Ta-Nehisi Coates

Coates delivering the keynote speech at the University of Virginia's 2015 Community Martin Luther King, Jr. Celebration

Between the World and Me.jpeg



Is an award winning author who writes for the Atlantic about cultural, social and political issues affecting African-Americans.  I picked up his latest book Between the World and Me from the library.  It won the 2015 National Book Award for non-fiction.

The book is in the form of a letter to his son about U.S. history, endemic racism and the ongoing fear this invokes in black people.  He explains to his son that as an African-American male, he is in constant fear of having his “body broken” by the police.  Even if it is a misunderstanding, an error or an “over-reaction”; a black man in the U.S. today (and since day 1 of the Republic), can be beat up, shot, clubbed, kicked and locked up to die at any moment, by police.

This came as a real shocker to me. There is real terror everyday for black Americans that I as a white person cannot see, feel or appreciate. The streets are a very dangerous place.  African-Americans live in fear of their life everyday.  The gangster rap, bravado and crime we see are just a mask for real gut wrenching fear.  They have no perceived control over their bodies which can be broken at will at any time.

I was disappointed when Ta-Nehisi said “I will not retreat into religiosity” and “I live a Godless life.”  It’s as if he has no soul and his body is the only thing – which of course he does not freely have in American society.  They can never take away your soul Ta-Nehisi.  Perhaps you know this at a deep level – your wonderful prose certainly betrays to me the existence of your beautiful soul.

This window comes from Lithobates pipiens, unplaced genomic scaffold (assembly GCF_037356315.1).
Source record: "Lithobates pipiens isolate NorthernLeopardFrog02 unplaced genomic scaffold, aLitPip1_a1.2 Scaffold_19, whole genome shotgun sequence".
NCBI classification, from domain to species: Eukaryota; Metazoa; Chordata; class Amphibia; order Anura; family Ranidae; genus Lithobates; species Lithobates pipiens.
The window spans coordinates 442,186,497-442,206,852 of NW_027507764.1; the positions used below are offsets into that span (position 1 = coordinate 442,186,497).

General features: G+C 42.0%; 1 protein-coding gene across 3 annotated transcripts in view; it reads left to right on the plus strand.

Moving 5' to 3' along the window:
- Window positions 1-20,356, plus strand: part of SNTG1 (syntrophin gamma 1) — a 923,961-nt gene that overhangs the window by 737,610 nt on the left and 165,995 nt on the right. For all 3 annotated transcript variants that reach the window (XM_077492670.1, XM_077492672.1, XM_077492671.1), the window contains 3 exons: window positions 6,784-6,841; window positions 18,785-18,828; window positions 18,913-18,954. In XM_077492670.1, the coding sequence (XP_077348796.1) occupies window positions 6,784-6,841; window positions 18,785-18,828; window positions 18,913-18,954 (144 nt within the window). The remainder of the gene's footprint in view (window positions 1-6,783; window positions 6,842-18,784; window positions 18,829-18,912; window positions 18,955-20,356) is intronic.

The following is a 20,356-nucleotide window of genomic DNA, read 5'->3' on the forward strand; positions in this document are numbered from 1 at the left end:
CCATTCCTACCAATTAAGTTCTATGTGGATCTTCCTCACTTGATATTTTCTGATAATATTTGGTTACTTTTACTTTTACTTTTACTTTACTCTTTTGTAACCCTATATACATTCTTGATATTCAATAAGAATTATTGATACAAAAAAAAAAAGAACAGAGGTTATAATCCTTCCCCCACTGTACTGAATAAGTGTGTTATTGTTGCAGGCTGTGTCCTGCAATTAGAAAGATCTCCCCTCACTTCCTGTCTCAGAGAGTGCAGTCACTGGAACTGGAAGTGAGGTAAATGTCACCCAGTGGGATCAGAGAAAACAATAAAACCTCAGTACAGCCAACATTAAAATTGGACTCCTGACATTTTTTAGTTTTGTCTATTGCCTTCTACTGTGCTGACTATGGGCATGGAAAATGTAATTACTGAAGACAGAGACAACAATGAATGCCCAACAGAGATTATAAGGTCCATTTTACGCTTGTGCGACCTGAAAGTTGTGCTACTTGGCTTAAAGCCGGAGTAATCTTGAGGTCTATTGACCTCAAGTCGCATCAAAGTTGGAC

A little girl’s recent plea for peace, justice and en end to violence in Charlotte, NC breaks my heart:


A very gut-wrenching, touching book easy to read in a couple of days.  10 out of 10.

However, not all succumb to “the spirit of fear”.  Witness this reflection by Cardinal Robert Sarah*:


“A Godless society, which considers my spiritual questions a dead letter, masks the emptiness of its materialism by killing time so as better to forget eternity.  The farther material things extend their influence, the more man takes pleasure in sophisticated, narcissistic, and perverse amusements; the more man forgets God, the more he observes himself.  In looking at himself, he sees the deformations and the ugliness that his debauchery has encrusted on his face.  Then, to delude himself that he still shines with the original splendor of a creature of God, he puts on his make-up.  But the hidden evil is like the glowing coal beneath the ashes.

Without God, man builds his hell on earth.  Amusements and pleasures can become a true scourge for the soul when it sinks into pornography, drugs, violence, and all sorts of perversions.

There is great sadness in claiming to want to indulge in limitless pleasures, whereas the most beautiful joy is to remain simply with God, allowing him to clothe us in light and purity….

The man who ignores God and turns his own instincts into godlike standards for all things is headed for destruction.  Today we are confronted with one of the last stages of the civilization of diversion.  The alternative is simple: if mankind reforms itself, it will live, but if its headlong flight persists, civilization will become a hell.”

*Interpreting the Present Time from God or Nothing, A Conversation on Faith  (Ignatius Press, 2015).



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